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Boston—Evolving from dream to reality in only a few years, tissue engineering is beginning to provide clinical options in urology. This is quite an accomplishment, said Anthony Atala, MD, of Harvard Medical School, given that 10 years ago keeping urothelial cells alive in the laboratory for more than a few weeks was difficult.
Atala, who spoke at the American Society of Andrology meeting last month, has contributed much to the success of the field. It was at Harvard under his direction that the first urologic application of cell-based tissue engineering—the injection of autologous cells for the correction of vesicoureteral reflux in children—took place.
In this treatment, investigators inject a bulking agent under the ureteral orifice that changes the angle of the ureter and narrows the lumen, thereby preventing retrograde urine flow into the kidney, Atala explained. The injected material, which consists of chondrocytes grown from a biopsy of the patient's ear and a hydrogel called alginate, eventually forms a permanent cartilaginous structure that holds the ureter in place.
The new procedure can be performed in a 15-minute outpatient operation, a notable improvement over the standard surgical treatment, which requires a 4-day hospital stay. With phase 1 trials having shown the safety of the new procedure, phase 2 and 3 trials are under way, and results should be available in about a year, Atala said.
The same procedure has been applied to the correction of urinary incontinence in adults, with the chondrocyte/hydrogel mixture injected into the bladder neck. Phase 1 trials have been completed for this application. Atala said he and colleagues are also investigating this method to inject smooth muscle cells mixed with hydrogels for use in plastic and reconstructive surgery.
A number of additional applications of tissue engineering technology are currently under study, said Atala. For example, his group has used tissue regeneration for urethral reconstruction. "One of the first applications we tried," he said, "was for hypospadias, in which the urethra is not developed all the way to the tip of the penis." In many pediatric patients with this condition, he explained, there is a lack of native urologic tissue for surgery. Grafts from nonurologic tissues can be used, but doing so may increase hospitalization time and morbidity. Atala's group uses a collagen scaffold seeded with the patient's own urothelial cells for urethral repair. More than 60 patients have had this surgery, he said, and at 3-year follow-up, there has been no incidence of stricture formation in any patient.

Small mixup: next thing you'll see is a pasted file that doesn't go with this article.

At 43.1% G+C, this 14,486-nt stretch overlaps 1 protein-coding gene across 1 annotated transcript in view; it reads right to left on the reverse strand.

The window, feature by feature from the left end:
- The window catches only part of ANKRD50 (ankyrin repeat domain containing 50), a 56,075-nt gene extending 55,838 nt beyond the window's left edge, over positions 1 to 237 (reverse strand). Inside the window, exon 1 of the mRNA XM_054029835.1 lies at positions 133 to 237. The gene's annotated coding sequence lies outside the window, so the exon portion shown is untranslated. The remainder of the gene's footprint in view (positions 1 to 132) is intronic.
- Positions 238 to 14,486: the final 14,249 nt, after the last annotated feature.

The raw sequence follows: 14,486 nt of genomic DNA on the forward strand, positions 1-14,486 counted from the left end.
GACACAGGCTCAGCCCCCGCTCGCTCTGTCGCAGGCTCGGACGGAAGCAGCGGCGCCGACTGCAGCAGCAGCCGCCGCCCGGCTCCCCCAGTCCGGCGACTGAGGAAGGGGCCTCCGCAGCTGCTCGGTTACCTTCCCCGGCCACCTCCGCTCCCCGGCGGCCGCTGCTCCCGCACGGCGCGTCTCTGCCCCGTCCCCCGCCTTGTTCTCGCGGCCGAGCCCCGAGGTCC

Last year Atala's laboratory demonstrated that they could engineer a functional bladder in dogs (Nat Biotechnol. 1999;17:149-155). From canine bladder biopsies, researchers obtained urothelial and smooth muscle cells, which they cultured and seeded onto spherical polymer scaffolds. They then transplanted the reconstructed bladder into the dog from which the biopsy was obtained, and Atala said evaluations showed that the neo-organs (as engineered body parts are called by their creators) were normal in terms of histology, elastic properties, and ability to retain urine.
So far, this procedure has not been carried out clinically, but about 2 years ago a patient underwent bladder augmentation using an engineered patch of tissue, said Atala. After a year of observation showed good results, a second patient underwent the procedure. There are now seven patients enrolled in a study.
Atala said he believes in proceeding slowly in bringing this new technology to the clinical setting, explaining, "whenever I've had control of a trial, I've done one patient first, waited a year, and then enrolled other patients."
Other tissue engineered devices that Atala hopes will soon enter clinical trials are autologous penile prostheses. Atala said that silicone prostheses are currently used in cases of traumatic injury or to correct ambiguous genitalia, but because silicone is not a biocompatible material, its use can sometimes be problematic.
By seeding biodegradable polymer rods with chondrocytes harvested from rabbit ears, his group created cartilage rods that were elastic and able to withstand compression in rabbits. Studies showed that the implants were well tolerated for the length of the 6-month study, and the animals were able to copulate, produce sperm, and impregnate their mates.
Encapsulated cells are another promising technology. Researchers in Atala's laboratory have shown that Leydig cells encapsulated in alginate/poly-L-lysine microspheres can secrete testosterone in culture and in rats. Atala said that in vivo, the protected covering allows nutrients to reach the cells and hormones to escape while preventing the relatively large host immune cells from attacking the cells.
These constructs may be useful in treating such conditions as androgen deficiency and prostate cancer. Atala's group is also applying this microencapsulation technique to ovarian cells for the release of progesterone and estrogen.
In spite of its promise, Atala stressed that it is important to recognize that tissue engineering is still a new field that will have its problems just like any other developing technology. Nevertheless, as work continues to yield such exciting results, he said, he is "guardedly excited."
Friedrich MJ. Tissue Engineering in the Genitourinary System. JAMA. 2000;283(19):2509. doi:10.1001/jama.283.19.2509-JMN0517-2-1
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